Take October to edit your statements to fit the requirements of the schools you’re applying to. As you complete preliminary interviews with each potential advisor, you’ll start to get a feel for which schools you have the best shot at landing an official interview. Focus on these schools. When you are happy with your edited draft of your statements, ask a few people to read them and provide edits. The scientific process requires peer review of manuscripts, so we should utilize the same skill here!
Note. As you complete preliminary interviews and start to get a feel for which advisors will be the best, tailor your statements to hit on specific points you feel the advisor will be interested in. When I was applying to various education research programs, I talked about how I’m a lifelong learner, how my parents are teachers, and how I want to improve how we teach since I have first-hand experience with the nuances of education. In addition, multiple people will be reading your applications, more than just the advisor you’re applying to, so make sure you are genuine about how you tailor your statements so you don’t sound cheesy.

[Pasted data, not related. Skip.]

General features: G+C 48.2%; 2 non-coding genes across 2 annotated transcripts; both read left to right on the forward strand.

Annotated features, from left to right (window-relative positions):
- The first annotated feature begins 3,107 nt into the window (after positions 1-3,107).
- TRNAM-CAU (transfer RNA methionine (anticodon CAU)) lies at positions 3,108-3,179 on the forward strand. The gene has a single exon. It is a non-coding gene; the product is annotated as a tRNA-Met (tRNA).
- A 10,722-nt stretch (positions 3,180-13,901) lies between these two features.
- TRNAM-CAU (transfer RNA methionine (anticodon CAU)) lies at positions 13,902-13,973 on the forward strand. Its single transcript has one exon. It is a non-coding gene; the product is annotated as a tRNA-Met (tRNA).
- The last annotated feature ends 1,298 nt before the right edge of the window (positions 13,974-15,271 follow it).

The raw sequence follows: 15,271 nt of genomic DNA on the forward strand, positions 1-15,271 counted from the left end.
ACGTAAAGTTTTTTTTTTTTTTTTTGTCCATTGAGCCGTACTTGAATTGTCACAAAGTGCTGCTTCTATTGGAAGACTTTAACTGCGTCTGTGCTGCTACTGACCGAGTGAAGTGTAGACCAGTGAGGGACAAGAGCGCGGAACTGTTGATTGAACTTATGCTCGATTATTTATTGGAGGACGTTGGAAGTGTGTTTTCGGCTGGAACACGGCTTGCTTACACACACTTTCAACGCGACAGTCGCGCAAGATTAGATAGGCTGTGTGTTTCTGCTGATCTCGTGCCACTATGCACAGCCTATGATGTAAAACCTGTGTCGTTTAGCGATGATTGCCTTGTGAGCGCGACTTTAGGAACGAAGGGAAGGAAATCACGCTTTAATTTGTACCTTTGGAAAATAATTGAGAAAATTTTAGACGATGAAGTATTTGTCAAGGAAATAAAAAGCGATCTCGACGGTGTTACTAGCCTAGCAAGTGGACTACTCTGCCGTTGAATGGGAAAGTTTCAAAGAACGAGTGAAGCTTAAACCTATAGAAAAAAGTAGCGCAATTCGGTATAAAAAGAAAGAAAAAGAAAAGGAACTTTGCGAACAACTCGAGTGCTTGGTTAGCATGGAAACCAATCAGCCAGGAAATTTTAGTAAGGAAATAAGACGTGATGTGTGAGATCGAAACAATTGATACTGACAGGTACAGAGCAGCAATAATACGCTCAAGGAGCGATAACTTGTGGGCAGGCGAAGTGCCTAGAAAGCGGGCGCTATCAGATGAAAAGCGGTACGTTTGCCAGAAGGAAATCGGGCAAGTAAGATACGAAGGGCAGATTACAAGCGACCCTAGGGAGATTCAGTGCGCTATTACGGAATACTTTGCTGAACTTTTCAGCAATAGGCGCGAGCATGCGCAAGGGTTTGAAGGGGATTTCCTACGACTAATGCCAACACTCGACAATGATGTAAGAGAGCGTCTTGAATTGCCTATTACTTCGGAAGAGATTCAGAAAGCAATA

Step 6: Compile the materials and apply!
In the last month leading up to the application deadline and everything is on track, you’ll have all the materials developed and ready to apply. You’ll have letters of recommendation written, some applications require the writers to upload the letters directly to the application portal, so you don’t have to worry about it. You’ll have an edited and peer-reviewed personal and diversity statement written. You’ll have 2-3 advisors and programs you’re applying to and feel good about. All that is left is to upload your documents and pay the application fee. Some schools have programs that can waive application fees, reaching out to the prospective advisor or the school’s financial aid could help give you more information about the program. In addition, there are a few scholarships and fellowships that could provide you with funds for application feeds. Google is a great place to start!
Timeline of how to apply in ~1 year
Reach out to letter of recommendation writers
Email prospective advisors for a preliminary interview
Read prospective advisor’s research
Outline personal and diversity statements
Draft your statements